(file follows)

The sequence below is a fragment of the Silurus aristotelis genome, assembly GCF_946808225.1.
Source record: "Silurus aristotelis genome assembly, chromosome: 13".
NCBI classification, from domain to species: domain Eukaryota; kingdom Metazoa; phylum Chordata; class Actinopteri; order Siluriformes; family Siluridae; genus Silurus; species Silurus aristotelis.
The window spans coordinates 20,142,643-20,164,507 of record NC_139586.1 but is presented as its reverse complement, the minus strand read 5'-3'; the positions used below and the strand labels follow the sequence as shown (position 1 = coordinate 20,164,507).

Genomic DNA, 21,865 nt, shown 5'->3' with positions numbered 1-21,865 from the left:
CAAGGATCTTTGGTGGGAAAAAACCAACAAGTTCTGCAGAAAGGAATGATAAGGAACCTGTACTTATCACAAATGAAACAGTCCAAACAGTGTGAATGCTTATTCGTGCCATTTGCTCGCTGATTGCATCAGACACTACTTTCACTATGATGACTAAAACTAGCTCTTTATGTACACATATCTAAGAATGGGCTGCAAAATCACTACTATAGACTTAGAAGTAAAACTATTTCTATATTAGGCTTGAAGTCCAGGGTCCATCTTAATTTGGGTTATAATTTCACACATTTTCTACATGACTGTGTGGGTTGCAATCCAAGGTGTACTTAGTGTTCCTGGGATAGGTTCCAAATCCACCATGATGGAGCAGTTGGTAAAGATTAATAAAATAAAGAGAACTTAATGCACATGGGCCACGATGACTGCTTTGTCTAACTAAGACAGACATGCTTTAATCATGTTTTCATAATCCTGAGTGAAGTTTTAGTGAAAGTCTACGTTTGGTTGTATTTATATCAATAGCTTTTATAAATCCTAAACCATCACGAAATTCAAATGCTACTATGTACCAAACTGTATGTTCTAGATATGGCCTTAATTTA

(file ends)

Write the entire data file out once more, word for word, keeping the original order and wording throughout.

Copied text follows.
The sequence below is a fragment of the Silurus aristotelis genome, assembly GCF_946808225.1.
Source record: "Silurus aristotelis genome assembly, chromosome: 13".
NCBI classification, from domain to species: domain Eukaryota; kingdom Metazoa; phylum Chordata; class Actinopteri; order Siluriformes; family Siluridae; genus Silurus; species Silurus aristotelis.
The window spans coordinates 20,142,643-20,164,507 of record NC_139586.1 but is presented as its reverse complement, the minus strand read 5'-3'; the positions used below and the strand labels follow the sequence as shown (position 1 = coordinate 20,164,507).

Genomic DNA, 21,865 nt, shown 5'->3' with positions numbered 1-21,865 from the left:
CAAGGATCTTTGGTGGGAAAAAACCAACAAGTTCTGCAGAAAGGAATGATAAGGAACCTGTACTTATCACAAATGAAACAGTCCAAACAGTGTGAATGCTTATTCGTGCCATTTGCTCGCTGATTGCATCAGACACTACTTTCACTATGATGACTAAAACTAGCTCTTTATGTACACATATCTAAGAATGGGCTGCAAAATCACTACTATAGACTTAGAAGTAAAACTATTTCTATATTAGGCTTGAAGTCCAGGGTCCATCTTAATTTGGGTTATAATTTCACACATTTTCTACATGACTGTGTGGGTTGCAATCCAAGGTGTACTTAGTGTTCCTGGGATAGGTTCCAAATCCACCATGATGGAGCAGTTGGTAAAGATTAATAAAATAAAGAGAACTTAATGCACATGGGCCACGATGACTGCTTTGTCTAACTAAGACAGACATGCTTTAATCATGTTTTCATAATCCTGAGTGAAGTTTTAGTGAAAGTCTACGTTTGGTTGTATTTATATCAATAGCTTTTATAAATCCTAAACCATCACGAAATTCAAATGCTACTATGTACCAAACTGTATGTTCTAGATATGGCCTTAATTTA